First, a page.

Google’s submarine internet cable spanning the Pacific ocean goes live
The Faster system carries 60TB of data per second from the US to Japan
A 5,600-mile undersea internet cable stretching from the US to Japan is now live, transmitting 60TB of data every second.
The Google-backed Faster data cable spanning the Pacific will link up facilities in San Francisco, Portland, Seattle, Los Angeles, and two points in Japan, the Telegraph reports.
Google's senior VP of technical infrastructure, Urs Hlzle, said in a blog post that the Faster cable has more capacity than any other subsea system, adding that it is 10 million times faster than a regular internet modem.
He said: "Faster is one of just a few hundred submarine cables connecting various parts of the world, which collectively form an important backbone that helps run the internet.
"This cable is the first of its kind, with multiple colors (100) of light transmitted over various frequencies. Every ~60km a repeater re-energizes the light as it travels over 9,000km across the ocean floor."
Google, one of six companies behind the project, believes the cable will benefit its customers in Japan, with the tech giant set to open a new Google Cloud Platform datacentre in Tokyo later this year.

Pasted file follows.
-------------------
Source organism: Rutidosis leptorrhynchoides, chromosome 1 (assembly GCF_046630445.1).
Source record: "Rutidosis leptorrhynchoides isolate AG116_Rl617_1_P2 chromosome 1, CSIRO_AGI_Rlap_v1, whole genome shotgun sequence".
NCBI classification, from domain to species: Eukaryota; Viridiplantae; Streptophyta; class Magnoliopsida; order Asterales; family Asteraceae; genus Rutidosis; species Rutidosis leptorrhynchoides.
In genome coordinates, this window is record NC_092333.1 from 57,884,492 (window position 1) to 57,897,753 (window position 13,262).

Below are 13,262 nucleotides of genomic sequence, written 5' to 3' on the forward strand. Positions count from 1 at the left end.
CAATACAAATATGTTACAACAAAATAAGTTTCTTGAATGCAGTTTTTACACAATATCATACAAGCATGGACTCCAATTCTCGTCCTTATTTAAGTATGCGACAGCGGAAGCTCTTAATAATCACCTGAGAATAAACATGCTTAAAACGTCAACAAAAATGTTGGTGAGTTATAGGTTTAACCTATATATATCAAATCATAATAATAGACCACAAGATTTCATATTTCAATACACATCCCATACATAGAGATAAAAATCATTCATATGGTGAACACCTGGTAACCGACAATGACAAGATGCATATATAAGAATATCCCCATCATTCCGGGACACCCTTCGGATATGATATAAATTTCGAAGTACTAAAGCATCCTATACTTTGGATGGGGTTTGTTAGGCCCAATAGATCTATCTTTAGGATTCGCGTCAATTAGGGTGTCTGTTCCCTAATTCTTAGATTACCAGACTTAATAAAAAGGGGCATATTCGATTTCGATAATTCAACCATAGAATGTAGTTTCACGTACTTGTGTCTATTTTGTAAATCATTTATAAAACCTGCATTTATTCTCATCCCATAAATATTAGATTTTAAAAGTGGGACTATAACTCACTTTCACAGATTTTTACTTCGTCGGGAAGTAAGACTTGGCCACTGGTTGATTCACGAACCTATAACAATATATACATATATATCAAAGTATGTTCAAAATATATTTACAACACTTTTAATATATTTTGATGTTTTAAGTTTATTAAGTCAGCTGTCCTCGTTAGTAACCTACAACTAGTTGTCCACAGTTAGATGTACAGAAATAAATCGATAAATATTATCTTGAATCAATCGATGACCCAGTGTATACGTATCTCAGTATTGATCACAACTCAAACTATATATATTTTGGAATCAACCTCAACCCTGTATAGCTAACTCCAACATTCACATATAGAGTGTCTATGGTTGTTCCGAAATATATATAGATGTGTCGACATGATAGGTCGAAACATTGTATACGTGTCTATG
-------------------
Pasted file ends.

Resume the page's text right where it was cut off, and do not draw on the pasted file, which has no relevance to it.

Hlzle added: "[Look] forward to a more reliable, more secure and faster public cloud!"
Other companies funding the system are China Mobile International, China Telecom Global, Global Transit, KDDI and SingTel.
The news comes after Facebook and Microsoft announced plans last month to build a 160TB per second data cable across the Atlantic, connecting the US and Europe.
Telefnica will manage the cable, and connect it to hubs across EMEA and Asia, selling on any unused capacity to other vendors.
The cable's construction will begin in August, with a completion date scheduled for October 2017.
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